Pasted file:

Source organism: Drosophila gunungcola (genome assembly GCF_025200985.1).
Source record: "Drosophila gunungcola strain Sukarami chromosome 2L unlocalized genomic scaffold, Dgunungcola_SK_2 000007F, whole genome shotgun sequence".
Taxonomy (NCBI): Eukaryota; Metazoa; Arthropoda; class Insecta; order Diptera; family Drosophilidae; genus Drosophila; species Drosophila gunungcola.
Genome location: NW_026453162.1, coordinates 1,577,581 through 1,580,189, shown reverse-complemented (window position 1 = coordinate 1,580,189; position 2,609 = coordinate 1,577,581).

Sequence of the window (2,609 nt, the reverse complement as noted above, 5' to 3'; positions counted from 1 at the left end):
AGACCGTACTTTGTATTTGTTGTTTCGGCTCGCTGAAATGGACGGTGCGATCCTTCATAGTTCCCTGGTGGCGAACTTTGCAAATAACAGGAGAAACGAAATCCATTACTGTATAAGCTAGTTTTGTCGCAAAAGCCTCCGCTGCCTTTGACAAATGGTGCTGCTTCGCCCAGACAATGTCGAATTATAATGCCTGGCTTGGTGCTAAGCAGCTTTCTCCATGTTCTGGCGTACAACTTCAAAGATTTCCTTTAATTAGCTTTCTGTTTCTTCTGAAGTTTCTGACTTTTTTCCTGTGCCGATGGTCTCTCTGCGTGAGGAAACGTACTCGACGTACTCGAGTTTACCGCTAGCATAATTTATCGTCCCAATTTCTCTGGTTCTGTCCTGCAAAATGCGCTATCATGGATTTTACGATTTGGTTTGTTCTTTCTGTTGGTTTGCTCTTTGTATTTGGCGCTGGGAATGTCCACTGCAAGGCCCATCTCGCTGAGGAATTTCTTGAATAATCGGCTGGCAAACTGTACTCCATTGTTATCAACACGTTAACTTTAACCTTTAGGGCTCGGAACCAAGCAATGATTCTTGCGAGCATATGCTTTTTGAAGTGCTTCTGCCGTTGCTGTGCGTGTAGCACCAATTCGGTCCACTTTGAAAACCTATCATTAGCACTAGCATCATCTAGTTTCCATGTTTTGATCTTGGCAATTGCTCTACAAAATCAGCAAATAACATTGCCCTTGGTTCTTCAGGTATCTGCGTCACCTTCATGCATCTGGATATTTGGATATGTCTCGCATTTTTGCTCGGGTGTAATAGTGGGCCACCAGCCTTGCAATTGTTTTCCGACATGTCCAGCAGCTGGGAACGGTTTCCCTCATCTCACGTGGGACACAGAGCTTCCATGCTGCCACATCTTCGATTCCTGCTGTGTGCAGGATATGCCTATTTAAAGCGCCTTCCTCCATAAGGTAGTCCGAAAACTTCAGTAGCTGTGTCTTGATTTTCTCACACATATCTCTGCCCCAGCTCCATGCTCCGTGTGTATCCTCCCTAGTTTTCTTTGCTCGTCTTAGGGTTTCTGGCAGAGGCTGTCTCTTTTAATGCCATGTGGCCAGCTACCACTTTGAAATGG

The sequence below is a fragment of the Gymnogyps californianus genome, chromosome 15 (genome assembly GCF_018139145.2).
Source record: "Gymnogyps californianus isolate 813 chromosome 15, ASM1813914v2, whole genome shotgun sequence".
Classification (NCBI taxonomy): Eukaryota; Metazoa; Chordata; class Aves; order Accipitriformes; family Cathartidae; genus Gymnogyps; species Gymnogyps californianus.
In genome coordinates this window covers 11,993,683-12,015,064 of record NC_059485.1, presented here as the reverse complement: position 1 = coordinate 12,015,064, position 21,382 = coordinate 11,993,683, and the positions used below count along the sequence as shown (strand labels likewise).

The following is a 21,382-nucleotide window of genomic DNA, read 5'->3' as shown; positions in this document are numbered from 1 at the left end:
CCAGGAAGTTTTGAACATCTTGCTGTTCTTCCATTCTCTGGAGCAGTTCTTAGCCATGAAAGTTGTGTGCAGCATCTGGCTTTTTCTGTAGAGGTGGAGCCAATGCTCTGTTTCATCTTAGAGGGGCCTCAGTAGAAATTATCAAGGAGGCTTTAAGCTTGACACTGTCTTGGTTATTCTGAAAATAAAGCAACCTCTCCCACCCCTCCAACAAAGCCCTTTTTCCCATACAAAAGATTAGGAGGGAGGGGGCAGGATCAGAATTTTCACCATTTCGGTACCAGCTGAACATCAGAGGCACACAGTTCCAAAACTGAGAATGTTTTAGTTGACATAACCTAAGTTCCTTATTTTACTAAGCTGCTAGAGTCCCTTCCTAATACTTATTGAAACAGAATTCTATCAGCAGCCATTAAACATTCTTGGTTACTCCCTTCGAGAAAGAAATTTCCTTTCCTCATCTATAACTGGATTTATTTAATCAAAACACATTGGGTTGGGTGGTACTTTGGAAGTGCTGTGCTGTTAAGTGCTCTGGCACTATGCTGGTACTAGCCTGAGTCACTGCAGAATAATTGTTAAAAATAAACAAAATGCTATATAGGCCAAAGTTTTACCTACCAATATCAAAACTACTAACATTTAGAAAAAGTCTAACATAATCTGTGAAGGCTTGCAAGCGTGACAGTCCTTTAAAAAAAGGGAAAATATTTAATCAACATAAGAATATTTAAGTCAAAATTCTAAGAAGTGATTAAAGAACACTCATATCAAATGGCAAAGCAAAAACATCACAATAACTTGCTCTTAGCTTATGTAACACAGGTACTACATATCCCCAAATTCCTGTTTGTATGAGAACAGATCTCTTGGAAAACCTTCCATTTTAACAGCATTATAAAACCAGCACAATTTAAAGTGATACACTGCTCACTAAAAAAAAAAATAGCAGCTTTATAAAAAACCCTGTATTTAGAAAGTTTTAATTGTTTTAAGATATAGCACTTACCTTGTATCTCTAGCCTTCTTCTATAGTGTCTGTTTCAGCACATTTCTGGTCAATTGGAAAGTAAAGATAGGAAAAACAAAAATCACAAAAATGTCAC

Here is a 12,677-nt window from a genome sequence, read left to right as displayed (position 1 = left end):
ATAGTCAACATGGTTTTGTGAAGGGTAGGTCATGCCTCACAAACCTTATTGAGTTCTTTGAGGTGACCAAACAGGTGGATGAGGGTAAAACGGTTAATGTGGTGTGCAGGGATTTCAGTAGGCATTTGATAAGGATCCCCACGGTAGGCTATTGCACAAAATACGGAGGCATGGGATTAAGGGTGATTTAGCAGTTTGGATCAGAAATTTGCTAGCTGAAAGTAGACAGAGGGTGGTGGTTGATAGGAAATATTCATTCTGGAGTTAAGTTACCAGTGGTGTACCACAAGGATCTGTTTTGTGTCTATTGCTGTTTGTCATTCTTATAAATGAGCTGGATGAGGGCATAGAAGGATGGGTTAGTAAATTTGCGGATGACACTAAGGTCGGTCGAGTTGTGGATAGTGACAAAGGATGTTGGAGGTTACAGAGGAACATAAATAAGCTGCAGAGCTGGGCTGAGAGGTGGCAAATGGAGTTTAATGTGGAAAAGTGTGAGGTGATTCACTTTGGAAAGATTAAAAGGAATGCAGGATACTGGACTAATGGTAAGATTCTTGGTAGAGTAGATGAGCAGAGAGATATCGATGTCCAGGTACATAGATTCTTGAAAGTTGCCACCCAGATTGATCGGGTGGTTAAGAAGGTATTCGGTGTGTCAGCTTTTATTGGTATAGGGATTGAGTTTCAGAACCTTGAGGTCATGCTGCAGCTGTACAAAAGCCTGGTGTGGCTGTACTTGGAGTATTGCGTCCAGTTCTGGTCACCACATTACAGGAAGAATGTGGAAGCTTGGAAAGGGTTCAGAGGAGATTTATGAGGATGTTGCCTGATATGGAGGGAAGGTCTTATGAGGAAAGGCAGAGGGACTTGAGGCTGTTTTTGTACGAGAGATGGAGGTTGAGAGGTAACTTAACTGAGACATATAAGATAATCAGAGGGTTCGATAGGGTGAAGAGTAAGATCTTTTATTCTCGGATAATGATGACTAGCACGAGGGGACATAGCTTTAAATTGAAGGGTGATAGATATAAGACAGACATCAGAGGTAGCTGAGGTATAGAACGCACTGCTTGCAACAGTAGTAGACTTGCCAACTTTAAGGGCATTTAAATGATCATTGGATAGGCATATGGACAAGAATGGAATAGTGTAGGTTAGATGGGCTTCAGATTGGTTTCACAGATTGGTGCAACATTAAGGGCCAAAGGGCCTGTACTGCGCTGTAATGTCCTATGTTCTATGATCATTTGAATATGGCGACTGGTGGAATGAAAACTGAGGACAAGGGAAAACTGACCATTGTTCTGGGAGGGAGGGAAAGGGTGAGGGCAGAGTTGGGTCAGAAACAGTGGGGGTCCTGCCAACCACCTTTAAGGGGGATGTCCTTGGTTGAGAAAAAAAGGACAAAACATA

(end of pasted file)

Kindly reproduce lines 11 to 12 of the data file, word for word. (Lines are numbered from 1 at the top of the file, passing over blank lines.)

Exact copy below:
The following is a 21,382-nucleotide window of genomic DNA, read 5'->3' as shown; positions in this document are numbered from 1 at the left end:
CCAGGAAGTTTTGAACATCTTGCTGTTCTTCCATTCTCTGGAGCAGTTCTTAGCCATGAAAGTTGTGTGCAGCATCTGGCTTTTTCTGTAGAGGTGGAGCCAATGCTCTGTTTCATCTTAGAGGGGCCTCAGTAGAAATTATCAAGGAGGCTTTAAGCTTGACACTGTCTTGGTTATTCTGAAAATAAAGCAACCTCTCCCACCCCTCCAACAAAGCCCTTTTTCCCATACAAAAGATTAGGAGGGAGGGGGCAGGATCAGAATTTTCACCATTTCGGTACCAGCTGAACATCAGAGGCACACAGTTCCAAAACTGAGAATGTTTTAGTTGACATAACCTAAGTTCCTTATTTTACTAAGCTGCTAGAGTCCCTTCCTAATACTTATTGAAACAGAATTCTATCAGCAGCCATTAAACATTCTTGGTTACTCCCTTCGAGAAAGAAATTTCCTTTCCTCATCTATAACTGGATTTATTTAATCAAAACACATTGGGTTGGGTGGTACTTTGGAAGTGCTGTGCTGTTAAGTGCTCTGGCACTATGCTGGTACTAGCCTGAGTCACTGCAGAATAATTGTTAAAAATAAACAAAATGCTATATAGGCCAAAGTTTTACCTACCAATATCAAAACTACTAACATTTAGAAAAAGTCTAACATAATCTGTGAAGGCTTGCAAGCGTGACAGTCCTTTAAAAAAAGGGAAAATATTTAATCAACATAAGAATATTTAAGTCAAAATTCTAAGAAGTGATTAAAGAACACTCATATCAAATGGCAAAGCAAAAACATCACAATAACTTGCTCTTAGCTTATGTAACACAGGTACTACATATCCCCAAATTCCTGTTTGTATGAGAACAGATCTCTTGGAAAACCTTCCATTTTAACAGCATTATAAAACCAGCACAATTTAAAGTGATACACTGCTCACTAAAAAAAAAAATAGCAGCTTTATAAAAAACCCTGTATTTAGAAAGTTTTAATTGTTTTAAGATATAGCACTTACCTTGTATCTCTAGCCTTCTTCTATAGTGTCTGTTTCAGCACATTTCTGGTCAATTGGAAAGTAAAGATAGGAAAAACAAAAATCACAAAAATGTCAC